In "Rules of the Game" by Amy Tan, why does Waverly's mother graciously give thanks for the chess set and say, "Too good. Cost too much"? Does she mean it?
Waverly's mother displays traditional Chinese pride, graciousness and obfuscation in her offer of gratitude for the chess set that Vincent gets at the Christmas party held at the First Chinese Baptist Church. Waverly's mother preaches that silence is often the best conduct and by saying that the chess set "cost too much," she was actually concealing her real feelings. When the children get the set home she tells them to throw it out. The set has been used and some of the pieces are missing. In a display of pride, Waverly's mother says, "She not want it. We not want it." To accept charity was well beneath the old Chinese ethics.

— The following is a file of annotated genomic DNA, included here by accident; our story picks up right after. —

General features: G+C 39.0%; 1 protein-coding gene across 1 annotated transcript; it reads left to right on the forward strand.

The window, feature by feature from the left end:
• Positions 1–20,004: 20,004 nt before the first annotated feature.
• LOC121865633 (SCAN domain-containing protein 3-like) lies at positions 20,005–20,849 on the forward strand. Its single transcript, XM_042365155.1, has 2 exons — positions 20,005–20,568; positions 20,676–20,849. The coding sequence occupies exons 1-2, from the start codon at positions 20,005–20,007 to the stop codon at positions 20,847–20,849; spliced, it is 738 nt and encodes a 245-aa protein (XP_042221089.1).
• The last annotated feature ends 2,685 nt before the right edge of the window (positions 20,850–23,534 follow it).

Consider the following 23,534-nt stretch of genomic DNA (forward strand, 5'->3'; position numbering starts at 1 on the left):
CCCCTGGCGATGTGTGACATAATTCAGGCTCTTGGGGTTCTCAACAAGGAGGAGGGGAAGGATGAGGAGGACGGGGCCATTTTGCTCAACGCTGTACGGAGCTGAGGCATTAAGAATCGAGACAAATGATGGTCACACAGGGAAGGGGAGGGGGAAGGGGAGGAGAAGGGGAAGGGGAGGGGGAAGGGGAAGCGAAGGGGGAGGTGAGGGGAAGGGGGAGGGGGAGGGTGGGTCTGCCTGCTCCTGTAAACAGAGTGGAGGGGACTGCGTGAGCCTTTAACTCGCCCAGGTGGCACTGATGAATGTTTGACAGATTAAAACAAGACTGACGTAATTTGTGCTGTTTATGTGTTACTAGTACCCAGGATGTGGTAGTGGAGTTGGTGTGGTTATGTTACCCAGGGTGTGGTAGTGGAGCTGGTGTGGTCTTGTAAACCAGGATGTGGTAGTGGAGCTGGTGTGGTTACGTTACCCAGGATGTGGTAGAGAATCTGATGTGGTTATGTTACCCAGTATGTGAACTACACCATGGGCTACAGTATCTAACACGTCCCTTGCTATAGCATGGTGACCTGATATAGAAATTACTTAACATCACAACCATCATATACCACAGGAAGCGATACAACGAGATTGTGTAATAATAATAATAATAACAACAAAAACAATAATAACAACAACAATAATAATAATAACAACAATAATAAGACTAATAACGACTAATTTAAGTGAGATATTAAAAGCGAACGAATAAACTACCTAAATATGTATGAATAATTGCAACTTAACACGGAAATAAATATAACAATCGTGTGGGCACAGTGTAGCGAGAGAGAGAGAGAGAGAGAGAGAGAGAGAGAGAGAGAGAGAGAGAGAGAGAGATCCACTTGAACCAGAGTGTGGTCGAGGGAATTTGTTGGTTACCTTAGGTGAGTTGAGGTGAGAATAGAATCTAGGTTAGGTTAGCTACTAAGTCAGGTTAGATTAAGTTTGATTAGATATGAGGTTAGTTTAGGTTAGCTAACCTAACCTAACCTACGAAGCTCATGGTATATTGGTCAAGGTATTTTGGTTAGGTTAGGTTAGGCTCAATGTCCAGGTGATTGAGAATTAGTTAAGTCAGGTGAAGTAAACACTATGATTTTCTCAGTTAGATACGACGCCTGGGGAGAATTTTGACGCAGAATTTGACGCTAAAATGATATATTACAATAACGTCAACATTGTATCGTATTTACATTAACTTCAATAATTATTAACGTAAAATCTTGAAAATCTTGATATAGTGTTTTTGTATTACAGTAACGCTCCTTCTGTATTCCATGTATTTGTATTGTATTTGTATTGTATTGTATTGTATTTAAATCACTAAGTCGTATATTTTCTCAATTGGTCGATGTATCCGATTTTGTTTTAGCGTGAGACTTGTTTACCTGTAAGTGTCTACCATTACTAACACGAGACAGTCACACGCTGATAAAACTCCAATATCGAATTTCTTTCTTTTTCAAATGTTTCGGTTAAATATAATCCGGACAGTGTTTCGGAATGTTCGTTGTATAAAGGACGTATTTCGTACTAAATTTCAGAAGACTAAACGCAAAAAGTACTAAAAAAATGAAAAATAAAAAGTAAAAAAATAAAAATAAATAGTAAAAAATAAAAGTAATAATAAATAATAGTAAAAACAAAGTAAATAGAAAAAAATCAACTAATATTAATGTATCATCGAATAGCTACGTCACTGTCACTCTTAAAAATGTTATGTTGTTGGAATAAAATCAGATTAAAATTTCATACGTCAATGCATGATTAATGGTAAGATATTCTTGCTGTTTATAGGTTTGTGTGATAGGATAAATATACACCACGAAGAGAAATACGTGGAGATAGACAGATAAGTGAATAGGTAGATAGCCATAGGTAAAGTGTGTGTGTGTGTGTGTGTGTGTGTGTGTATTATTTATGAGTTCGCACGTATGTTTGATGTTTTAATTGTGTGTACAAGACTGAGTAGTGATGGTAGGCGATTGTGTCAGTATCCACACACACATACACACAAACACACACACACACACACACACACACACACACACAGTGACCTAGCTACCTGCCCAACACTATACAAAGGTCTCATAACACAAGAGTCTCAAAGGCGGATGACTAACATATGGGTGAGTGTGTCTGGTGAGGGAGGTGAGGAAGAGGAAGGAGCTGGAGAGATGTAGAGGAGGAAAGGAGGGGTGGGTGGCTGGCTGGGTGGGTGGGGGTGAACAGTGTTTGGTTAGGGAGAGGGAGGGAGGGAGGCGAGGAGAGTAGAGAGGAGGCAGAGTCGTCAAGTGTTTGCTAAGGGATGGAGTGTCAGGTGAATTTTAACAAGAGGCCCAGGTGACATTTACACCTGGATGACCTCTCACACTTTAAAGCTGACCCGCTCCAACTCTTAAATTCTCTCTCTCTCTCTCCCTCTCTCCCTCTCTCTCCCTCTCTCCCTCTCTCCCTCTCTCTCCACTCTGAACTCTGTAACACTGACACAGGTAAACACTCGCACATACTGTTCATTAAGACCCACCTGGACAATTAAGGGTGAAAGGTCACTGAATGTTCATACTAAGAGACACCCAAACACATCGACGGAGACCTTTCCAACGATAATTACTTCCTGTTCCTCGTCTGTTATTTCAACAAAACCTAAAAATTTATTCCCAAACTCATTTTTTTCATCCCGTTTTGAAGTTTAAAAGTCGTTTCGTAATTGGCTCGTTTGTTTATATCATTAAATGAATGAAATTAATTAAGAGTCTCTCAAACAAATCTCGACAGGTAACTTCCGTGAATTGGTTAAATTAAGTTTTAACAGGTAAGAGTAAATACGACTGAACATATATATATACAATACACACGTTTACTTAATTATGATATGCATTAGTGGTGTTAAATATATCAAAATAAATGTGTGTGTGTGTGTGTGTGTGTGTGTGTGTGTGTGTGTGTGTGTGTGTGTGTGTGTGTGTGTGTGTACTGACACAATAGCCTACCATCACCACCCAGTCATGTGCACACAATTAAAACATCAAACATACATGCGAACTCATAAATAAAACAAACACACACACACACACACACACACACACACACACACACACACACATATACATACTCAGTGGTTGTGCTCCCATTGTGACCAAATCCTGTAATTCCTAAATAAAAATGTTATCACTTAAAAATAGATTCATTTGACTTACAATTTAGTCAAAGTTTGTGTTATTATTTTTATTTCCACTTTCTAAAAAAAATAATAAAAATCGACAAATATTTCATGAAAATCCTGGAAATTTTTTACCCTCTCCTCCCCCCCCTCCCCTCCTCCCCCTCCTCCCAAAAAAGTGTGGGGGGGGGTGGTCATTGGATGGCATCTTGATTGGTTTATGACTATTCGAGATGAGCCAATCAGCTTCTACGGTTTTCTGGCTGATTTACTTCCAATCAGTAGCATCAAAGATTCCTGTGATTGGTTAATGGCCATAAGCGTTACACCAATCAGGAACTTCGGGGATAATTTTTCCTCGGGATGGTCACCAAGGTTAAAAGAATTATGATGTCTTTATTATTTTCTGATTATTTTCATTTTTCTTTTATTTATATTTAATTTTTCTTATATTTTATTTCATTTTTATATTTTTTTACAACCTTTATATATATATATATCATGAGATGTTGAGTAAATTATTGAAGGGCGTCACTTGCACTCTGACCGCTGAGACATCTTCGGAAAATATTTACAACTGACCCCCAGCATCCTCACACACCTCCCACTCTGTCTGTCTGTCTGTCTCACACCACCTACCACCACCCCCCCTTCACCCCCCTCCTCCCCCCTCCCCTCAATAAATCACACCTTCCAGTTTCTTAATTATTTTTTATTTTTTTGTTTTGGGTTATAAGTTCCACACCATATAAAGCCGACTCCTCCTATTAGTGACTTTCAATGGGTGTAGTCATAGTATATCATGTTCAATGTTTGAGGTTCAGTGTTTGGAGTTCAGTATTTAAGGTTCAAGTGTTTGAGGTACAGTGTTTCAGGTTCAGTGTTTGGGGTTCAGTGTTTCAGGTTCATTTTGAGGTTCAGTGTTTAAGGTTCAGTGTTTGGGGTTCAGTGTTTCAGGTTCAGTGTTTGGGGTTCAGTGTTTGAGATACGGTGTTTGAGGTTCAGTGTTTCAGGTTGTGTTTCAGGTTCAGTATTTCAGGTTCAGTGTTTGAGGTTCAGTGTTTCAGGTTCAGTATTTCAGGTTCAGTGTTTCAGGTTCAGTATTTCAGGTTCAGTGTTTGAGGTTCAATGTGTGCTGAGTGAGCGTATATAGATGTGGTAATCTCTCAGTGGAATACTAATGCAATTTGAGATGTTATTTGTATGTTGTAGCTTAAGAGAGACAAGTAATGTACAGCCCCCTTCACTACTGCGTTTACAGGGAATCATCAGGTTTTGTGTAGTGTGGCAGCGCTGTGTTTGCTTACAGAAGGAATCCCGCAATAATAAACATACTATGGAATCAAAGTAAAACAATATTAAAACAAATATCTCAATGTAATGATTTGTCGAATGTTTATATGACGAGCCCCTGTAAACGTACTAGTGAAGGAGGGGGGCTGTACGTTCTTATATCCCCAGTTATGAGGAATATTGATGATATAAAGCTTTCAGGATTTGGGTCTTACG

In a display of defiance toward their mother's Chinese mentality, the children keep the chess set. Ultimately, chess becomes a symbol of the clash between the culture of the mother who grew up in China and Waverly, who becomes rapidly Americanized. Waverly achieves personal success, not particularly important in Chinese culture, as she masters the game. This mastery sets her apart from the Chinese community and its values. Chess separates Waverly from not only her culture but also her family as, after beating her brothers, her behavior moves her further away from them. Throughout the rest of Joy Luck Club, from which "Rules of the Game" is an excerpt, there are more cultural conflicts between Waverly and her mother.